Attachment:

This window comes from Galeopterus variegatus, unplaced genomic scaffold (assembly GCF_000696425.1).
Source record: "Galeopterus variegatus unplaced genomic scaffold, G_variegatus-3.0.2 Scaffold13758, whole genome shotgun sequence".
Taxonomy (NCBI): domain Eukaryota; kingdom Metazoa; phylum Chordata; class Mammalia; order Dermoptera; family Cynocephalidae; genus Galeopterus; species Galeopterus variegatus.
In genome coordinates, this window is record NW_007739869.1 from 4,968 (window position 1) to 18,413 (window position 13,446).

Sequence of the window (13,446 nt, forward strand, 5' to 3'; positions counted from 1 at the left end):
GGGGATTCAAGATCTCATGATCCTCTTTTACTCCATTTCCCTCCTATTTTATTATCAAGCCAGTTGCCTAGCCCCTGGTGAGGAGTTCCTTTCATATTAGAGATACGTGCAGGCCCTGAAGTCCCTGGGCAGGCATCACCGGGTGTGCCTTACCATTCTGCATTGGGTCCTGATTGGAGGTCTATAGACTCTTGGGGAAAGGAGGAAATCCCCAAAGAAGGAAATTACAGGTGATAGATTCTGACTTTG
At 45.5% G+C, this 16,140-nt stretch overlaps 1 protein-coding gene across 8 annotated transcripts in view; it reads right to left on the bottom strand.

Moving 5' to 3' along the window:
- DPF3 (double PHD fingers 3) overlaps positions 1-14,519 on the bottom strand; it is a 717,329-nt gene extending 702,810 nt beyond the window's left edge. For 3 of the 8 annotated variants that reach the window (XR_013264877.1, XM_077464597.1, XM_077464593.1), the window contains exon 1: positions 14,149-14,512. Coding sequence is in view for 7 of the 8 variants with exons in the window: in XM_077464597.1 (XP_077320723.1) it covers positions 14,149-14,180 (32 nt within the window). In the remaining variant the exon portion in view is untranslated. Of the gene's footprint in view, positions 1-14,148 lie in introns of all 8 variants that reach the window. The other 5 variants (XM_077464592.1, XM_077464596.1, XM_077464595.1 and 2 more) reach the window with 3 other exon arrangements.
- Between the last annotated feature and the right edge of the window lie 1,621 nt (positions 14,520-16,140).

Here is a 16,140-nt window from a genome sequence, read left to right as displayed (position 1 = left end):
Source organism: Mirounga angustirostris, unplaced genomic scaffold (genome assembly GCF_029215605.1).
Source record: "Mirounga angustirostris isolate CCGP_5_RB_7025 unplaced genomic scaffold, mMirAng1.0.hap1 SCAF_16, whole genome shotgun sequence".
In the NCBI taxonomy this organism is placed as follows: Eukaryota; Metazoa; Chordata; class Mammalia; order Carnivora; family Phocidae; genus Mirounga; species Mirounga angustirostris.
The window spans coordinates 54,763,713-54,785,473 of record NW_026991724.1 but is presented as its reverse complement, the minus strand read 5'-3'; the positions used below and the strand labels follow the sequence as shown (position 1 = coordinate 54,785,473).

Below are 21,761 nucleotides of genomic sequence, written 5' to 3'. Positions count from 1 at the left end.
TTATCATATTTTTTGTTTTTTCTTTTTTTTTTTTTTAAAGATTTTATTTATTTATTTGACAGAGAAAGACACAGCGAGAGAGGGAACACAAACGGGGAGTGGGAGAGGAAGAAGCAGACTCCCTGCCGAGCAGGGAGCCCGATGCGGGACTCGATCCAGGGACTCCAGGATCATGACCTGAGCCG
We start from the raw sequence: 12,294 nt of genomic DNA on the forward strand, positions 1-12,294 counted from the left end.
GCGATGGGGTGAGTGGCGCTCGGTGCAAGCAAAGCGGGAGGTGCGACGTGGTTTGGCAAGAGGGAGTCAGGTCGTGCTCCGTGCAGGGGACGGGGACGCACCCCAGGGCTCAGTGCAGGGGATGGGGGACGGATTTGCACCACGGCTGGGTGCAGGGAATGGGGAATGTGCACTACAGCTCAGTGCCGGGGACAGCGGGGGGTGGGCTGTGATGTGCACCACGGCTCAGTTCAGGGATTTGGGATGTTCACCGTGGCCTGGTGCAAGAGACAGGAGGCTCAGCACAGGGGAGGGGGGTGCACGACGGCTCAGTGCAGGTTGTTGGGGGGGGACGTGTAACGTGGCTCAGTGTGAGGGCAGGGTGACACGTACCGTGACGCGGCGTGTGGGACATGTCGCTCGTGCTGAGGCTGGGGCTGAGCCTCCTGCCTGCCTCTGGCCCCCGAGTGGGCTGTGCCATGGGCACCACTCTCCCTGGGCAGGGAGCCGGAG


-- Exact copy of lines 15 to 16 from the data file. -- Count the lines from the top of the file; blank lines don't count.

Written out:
The window spans coordinates 54,763,713-54,785,473 of record NW_026991724.1 but is presented as its reverse complement, the minus strand read 5'-3'; the positions used below and the strand labels follow the sequence as shown (position 1 = coordinate 54,785,473).

Below are 21,761 nucleotides of genomic sequence, written 5' to 3'. Positions count from 1 at the left end.